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post #11 of 28 Old 03-13-2008
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We have a real bad black mold problem at prudoe Bay in the old camps from the 70 s . I was up there sixteen weeks , sick all the time ...I hardly even get the flu or winter colds...

I talked to a woman from the health dept . up here . She told me to use peroxide and water mixed in a spray bottle and that would knock it down better than bleach would .

Never tried it ...I try to stay out of the three ring circus up there !
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post #12 of 28 Old 03-13-2008
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Black Mold

I manage a cleaning company and one of the products we use is called Alpha HP. It is a peroxide based cleaner that does a good job of killing mold and is a good cleaner for most uses. It also will kill the MERSA virus though it is not yet certified to do so. It is available through janitorial supply companies that sell Johnson products. The bottle it comes in allows for dispensing at different concentrations. Dispense it to a spray bottle and spray away...
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post #13 of 28 Old 04-09-2009
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Originally Posted by bwindrope View Post
In my experience here in the wet NW, I find Simple Green does a great job of removing and curing mold problems. My headliner will sometimes get some mold despite my ventilation efforts, but once or twice a year I wipe it with Simple Green and it stays gone. Nice that it is not too toxic too. Worth a try. I like the residual smell better than bleach too.

I also use a liberal amount of lemon oil on all my wood surfaces, which is most of my boat interior. In addition to oiling and beautifying the wood, it is evidently deadly to mold spores. Don Casey trick.

Good luck.
Great idea! I prefer to use the non toxic stuff whenever possible. However, can't stand the smell of Simple Green. Anyone know of other nontoxics that might also do the job on mold? ( Can anything in the citrus family ( i.e.orange sprays)be safely used on fiberglass?) We are purchasing a new ( old) boat and have some serious cleanup to do. Thanks! cruisingmom
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post #14 of 28 Old 04-09-2009
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Vinegar or Lemon Oil will clean it up, but not as effectively as something stronger. They will also help prevent it from re-occurring. However, you really need to address the reason the mold formed in the first place.
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Great idea! I prefer to use the non toxic stuff whenever possible. However, can't stand the smell of Simple Green. Anyone know of other nontoxics that might also do the job on mold? ( Can anything in the citrus family ( i.e.orange sprays)be safely used on fiberglass?) We are purchasing a new ( old) boat and have some serious cleanup to do. Thanks! cruisingmom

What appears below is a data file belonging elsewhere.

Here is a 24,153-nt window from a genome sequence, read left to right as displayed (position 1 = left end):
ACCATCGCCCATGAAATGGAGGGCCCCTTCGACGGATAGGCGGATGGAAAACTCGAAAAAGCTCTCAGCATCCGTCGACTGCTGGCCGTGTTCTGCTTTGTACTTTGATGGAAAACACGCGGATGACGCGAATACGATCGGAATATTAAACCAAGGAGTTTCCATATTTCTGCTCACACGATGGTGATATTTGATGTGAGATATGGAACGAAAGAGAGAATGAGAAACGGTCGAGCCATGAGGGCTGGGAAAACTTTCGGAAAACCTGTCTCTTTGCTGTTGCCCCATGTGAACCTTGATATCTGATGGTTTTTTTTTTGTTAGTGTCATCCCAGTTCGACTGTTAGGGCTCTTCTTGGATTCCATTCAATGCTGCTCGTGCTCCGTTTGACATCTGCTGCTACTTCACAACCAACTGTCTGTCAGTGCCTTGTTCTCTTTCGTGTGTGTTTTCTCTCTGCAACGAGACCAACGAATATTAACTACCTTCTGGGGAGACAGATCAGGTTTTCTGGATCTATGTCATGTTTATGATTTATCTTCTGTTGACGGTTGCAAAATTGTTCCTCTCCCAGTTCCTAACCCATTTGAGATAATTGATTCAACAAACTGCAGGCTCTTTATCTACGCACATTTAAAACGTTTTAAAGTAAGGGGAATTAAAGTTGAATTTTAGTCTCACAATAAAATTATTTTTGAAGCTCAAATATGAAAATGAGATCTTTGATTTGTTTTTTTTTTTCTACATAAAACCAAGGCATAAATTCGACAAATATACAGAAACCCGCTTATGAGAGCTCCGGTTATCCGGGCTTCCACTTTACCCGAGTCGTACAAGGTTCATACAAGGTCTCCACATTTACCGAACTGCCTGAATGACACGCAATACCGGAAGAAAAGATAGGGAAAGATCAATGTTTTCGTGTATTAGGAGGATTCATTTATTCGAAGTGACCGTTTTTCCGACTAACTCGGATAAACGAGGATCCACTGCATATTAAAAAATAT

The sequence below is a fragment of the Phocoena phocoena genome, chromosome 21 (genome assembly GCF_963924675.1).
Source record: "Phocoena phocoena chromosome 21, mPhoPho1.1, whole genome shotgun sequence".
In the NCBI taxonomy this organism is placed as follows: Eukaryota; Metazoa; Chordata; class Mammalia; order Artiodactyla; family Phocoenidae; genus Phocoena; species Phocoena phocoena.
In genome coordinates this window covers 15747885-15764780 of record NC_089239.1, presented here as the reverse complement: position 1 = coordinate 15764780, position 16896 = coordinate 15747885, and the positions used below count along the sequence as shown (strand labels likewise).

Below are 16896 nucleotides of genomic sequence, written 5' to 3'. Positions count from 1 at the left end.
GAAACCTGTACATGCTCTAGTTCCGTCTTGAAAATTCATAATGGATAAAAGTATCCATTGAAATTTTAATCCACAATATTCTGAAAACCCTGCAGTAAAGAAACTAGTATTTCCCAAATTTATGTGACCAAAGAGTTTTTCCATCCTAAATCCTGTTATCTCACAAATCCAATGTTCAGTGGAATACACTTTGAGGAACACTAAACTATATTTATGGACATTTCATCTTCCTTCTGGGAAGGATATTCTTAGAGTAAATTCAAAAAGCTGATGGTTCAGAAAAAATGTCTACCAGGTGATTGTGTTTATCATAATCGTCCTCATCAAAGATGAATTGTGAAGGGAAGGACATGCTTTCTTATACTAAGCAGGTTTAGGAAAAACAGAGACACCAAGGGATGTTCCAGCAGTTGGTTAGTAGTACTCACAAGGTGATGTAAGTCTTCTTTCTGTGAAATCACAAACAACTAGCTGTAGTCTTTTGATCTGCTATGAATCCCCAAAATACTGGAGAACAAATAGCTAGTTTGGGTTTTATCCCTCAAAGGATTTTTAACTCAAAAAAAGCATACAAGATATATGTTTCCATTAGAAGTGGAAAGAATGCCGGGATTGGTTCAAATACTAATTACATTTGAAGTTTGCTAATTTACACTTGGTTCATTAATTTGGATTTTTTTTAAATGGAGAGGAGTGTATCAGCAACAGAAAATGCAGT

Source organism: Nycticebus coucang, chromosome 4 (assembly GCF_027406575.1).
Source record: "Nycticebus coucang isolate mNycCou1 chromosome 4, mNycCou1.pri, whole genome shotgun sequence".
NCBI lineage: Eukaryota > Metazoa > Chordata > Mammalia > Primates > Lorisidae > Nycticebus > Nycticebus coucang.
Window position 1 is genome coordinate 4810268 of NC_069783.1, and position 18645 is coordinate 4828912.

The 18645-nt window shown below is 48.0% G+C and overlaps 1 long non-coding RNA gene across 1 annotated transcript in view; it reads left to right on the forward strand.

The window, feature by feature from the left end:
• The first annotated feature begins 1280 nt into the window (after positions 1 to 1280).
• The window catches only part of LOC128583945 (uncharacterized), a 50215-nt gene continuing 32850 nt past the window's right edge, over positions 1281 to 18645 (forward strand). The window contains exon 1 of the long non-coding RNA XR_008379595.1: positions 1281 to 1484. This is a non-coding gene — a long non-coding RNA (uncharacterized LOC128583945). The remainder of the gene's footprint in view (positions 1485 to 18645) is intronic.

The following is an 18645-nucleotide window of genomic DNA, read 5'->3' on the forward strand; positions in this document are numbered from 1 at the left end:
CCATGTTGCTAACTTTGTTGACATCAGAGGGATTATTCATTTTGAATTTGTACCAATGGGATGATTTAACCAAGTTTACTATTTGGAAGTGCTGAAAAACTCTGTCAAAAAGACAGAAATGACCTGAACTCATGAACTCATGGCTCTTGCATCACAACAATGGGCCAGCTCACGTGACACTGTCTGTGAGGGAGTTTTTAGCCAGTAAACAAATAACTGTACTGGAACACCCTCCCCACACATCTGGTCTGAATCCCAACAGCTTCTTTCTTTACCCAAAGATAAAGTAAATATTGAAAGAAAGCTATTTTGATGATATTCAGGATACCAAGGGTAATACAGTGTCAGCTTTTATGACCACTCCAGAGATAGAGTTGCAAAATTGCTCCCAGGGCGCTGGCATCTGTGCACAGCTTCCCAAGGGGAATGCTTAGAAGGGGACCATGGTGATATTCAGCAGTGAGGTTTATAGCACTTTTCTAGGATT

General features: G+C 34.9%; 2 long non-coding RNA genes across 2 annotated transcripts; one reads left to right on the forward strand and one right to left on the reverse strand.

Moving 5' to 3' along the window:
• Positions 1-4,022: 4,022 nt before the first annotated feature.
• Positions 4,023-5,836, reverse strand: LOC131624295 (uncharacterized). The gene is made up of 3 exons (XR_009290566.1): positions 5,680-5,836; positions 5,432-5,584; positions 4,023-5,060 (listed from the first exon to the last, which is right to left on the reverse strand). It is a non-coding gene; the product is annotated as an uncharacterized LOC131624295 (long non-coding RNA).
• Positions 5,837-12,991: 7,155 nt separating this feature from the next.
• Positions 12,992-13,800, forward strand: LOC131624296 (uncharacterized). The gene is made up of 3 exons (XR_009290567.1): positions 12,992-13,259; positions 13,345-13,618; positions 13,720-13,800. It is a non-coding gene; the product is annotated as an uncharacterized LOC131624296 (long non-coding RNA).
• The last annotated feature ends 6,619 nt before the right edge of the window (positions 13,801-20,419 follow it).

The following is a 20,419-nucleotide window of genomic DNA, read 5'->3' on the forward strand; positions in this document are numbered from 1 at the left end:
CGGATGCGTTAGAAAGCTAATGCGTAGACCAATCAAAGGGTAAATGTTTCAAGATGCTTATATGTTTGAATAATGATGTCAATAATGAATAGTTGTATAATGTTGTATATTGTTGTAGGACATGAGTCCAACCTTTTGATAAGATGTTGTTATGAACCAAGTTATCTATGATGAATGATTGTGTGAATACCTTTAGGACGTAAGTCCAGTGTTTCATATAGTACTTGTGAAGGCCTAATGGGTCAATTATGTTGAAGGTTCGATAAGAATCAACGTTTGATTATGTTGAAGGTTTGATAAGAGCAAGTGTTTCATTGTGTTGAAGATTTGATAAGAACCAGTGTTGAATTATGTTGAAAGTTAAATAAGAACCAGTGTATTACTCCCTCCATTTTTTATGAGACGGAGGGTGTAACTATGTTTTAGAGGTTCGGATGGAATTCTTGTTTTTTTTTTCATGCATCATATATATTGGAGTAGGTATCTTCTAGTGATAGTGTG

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post #15 of 28 Old 04-09-2009
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Thanks "sailingdog", we are addressing the causative issue, and some of it is just dirt and grime, but I want to get rid of all the bad stuff as well! I think I will try the lemon oil first, and try something stronger if need be. Anyone know if lemon oil is safe on vinyl, fiberglass and foulies? Does it need to be rinsed? THANKS
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post #16 of 28 Old 04-09-2009
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I've found that improving ventilation stops black mold forming for good.
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post #17 of 28 Old 04-09-2009
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Should be relatively harmless...it is exactly what it sounds like...oil from lemons... nice citrus scent to it too.
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Thanks "sailingdog", we are addressing the causative issue, and some of it is just dirt and grime, but I want to get rid of all the bad stuff as well! I think I will try the lemon oil first, and try something stronger if need be. Anyone know if lemon oil is safe on vinyl, fiberglass and foulies? Does it need to be rinsed? THANKS

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post #18 of 28 Old 04-09-2009
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My all around favorite for all boat cleaning is 409 and lots of paper towels. Works on everything, dirt, mold etc. Leaves nice fresh smell!
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post #19 of 28 Old 04-10-2009
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Beg, borrow or make an Ozone generator and use it in a closed cabin (without you in it) for several hours depending on the size of the generator. Open all your drawers, lockers, cabinets, etc. prop up all your cushions so they ventilate.
Mold and spores are killed and your cabin is left fresh and clean smelling. Ozone, in high concentrations is harmful. Ozone generators are what hotels use to refresh rooms.
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post #20 of 28 Old 04-10-2009
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Ozone in high enough concentrations to destroy mold and mildew spores is also likely to damage lots of the plastics and rubber components on a boat. I'm not a big fan of Ozone generators.

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You know what the first rule of sailing is? ...Love. You can learn all the math in the 'verse, but you take
a boat to the sea you don't love, she'll shake you off just as sure as the turning of the worlds. Love keeps
her going when she oughta fall down, tells you she's hurting 'fore she keens. Makes her a home.

—Cpt. Mal Reynolds, Serenity (edited)

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